The last thing that the insurance man says after John Hope Bryant’s declamation of the black community—and I should emphasize that it is with a hopeful note of open resistance aimed at our speaker that he says this—is, “My response to that, Sir, is that you need to understand your history. You need to have African-American history in the curriculum. Because if you know where you came from, you know where you’re going.”

In a way, what the man says here recalls something that John Hope Bryant himself said three years ago in Chautauqua. “You can’t fix it,” he told the audience, meaning poverty, “if you’re pointing at the wrong thing.”

It was said right after he’d quoted Martin Luther King Jr., which is sort of a touchstone of his presentations. Yet, despite seeking to connect his efforts to the more politicized approach of King, the two’s interpretations of the historical nature of black poverty, and what they’re pointing at for how to meaningfully address it, couldn’t be more dissimilar. For Mr. Bryant, freed slaves and their descendants simply “didn’t get the memo on money,” and are thus woefully ill-versed in the language and the know-how of free enterprise. For Dr. King, black poverty is a product with the imprimatur of the federal government all over it. Which is why—at the end of that speech in 1968—he resolutely concludes on the proper course of action to be taken by saying, “Now when we come to Washington, in this campaign, we’re coming to get our check,” and not something to the effect of, ‘We will overcome as long we have the appropriate financial literacy skills.’ Dr. King wasn’t demanding that black people be given a ‘memo’ on money, because what good is a ‘how-to’ when the ‘with what’ is still unresolved? No, he was demanding the funds because he knew that the actual history of why and because of whom there was no what to how to with in the black community constituted a particular justice claim whose fulfillment was only ever a matter of when.

And so today there is a movement underway that is fully anchored in this specific sense of history and of the righteousness of that demand. Yvette Carnell and Antonio Moore are taking the ‘slave mentality’ that Mr. Bryant has used tonight so pejoratively and refurbishing it; turning it into a particular political consciousness, one that does not denote its holding a group back, but rather—because everything in that group’s life, as they argue, must be filtered through a mentality of how they have been economically victimized by slavery and its derivative configurations, and how that has and continues to wholly determine their lived experience—impels them forward with a politically actionable identity and a coherent way of understanding their position in American society.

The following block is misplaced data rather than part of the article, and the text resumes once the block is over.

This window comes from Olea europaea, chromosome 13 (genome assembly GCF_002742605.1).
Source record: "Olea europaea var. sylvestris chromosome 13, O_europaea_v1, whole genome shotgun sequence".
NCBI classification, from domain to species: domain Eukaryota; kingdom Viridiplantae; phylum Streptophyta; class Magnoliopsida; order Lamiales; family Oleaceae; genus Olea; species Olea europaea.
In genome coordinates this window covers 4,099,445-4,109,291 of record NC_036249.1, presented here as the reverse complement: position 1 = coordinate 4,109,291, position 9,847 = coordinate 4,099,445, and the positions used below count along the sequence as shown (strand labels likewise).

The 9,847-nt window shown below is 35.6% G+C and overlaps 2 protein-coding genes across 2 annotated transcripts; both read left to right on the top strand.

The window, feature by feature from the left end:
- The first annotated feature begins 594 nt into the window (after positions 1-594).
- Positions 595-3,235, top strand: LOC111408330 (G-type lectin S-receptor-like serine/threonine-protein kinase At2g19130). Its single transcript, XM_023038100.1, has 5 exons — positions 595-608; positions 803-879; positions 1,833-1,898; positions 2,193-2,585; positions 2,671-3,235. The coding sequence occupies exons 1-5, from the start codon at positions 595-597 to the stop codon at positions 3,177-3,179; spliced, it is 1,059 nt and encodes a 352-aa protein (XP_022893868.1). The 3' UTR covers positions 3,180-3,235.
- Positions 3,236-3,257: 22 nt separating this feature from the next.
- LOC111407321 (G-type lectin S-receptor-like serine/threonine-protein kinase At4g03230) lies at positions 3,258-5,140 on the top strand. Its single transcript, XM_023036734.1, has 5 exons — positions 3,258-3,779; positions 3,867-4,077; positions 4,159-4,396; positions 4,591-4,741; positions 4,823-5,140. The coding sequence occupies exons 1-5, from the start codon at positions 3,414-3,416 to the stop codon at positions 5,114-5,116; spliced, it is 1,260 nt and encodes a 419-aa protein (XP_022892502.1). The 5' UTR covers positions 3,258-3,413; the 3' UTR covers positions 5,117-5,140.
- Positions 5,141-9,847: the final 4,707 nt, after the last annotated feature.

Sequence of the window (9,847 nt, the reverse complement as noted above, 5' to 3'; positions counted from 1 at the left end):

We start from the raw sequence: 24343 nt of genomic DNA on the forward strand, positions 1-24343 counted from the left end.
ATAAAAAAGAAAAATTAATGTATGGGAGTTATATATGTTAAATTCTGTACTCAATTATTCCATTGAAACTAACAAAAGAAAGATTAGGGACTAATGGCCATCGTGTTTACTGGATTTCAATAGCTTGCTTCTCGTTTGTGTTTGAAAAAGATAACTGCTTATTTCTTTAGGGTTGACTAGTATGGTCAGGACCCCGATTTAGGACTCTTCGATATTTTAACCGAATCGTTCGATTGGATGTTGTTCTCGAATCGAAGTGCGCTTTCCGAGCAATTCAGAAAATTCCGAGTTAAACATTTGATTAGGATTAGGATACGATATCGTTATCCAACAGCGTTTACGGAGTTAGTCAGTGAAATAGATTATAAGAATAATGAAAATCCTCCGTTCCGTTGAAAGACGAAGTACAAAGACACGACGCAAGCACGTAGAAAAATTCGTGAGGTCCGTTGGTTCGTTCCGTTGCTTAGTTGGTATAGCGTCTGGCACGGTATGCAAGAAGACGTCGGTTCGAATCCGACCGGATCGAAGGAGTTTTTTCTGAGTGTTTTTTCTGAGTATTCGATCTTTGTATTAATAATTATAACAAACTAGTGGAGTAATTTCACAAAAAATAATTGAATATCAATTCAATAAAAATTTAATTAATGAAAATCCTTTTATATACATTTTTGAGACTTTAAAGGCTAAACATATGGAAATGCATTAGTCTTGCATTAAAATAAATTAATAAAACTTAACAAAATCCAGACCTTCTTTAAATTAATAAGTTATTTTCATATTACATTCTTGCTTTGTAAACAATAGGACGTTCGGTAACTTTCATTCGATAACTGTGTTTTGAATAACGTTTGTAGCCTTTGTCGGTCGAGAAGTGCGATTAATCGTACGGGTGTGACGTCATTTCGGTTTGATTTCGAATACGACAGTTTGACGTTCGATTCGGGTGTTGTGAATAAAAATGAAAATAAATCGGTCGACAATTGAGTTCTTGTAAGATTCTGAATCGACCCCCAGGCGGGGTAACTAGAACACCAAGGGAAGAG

The racial wealth gap study is every bit a result of this shared fidelity to seeing American black life through the historical conditions that created the yawning divide in economic security compared to white America. The question is why is Colvin Grannum inviting John Hope Bryant—a man who traffics in calumny and deception toward the black community—to speak to those most in need of meaningful help, and not people like Drs. Sandy Darity, Darrick Hamilton, Tom Shapiro and Yvette Carnell and Antonio Moore, people who can speak so much more cogently to the factors undergirding the racial wealth gap and who—most critically—do so with not a trace of ridicule but a deep and great sense of empathy for the community. These are people who have committed their life’s work to actually helping fulfill the words again found in the Bedford-Stuyvesant Restoration Corporation’s manifesto: “We remove the barriers to opportunity,” it reads, “expel the darkness that eclipses hope, and dispel the shame that stifles our power to dream. We enable the people of Bed-Stuy and beyond to dream of things that never were, and ask, ‘Why not?'”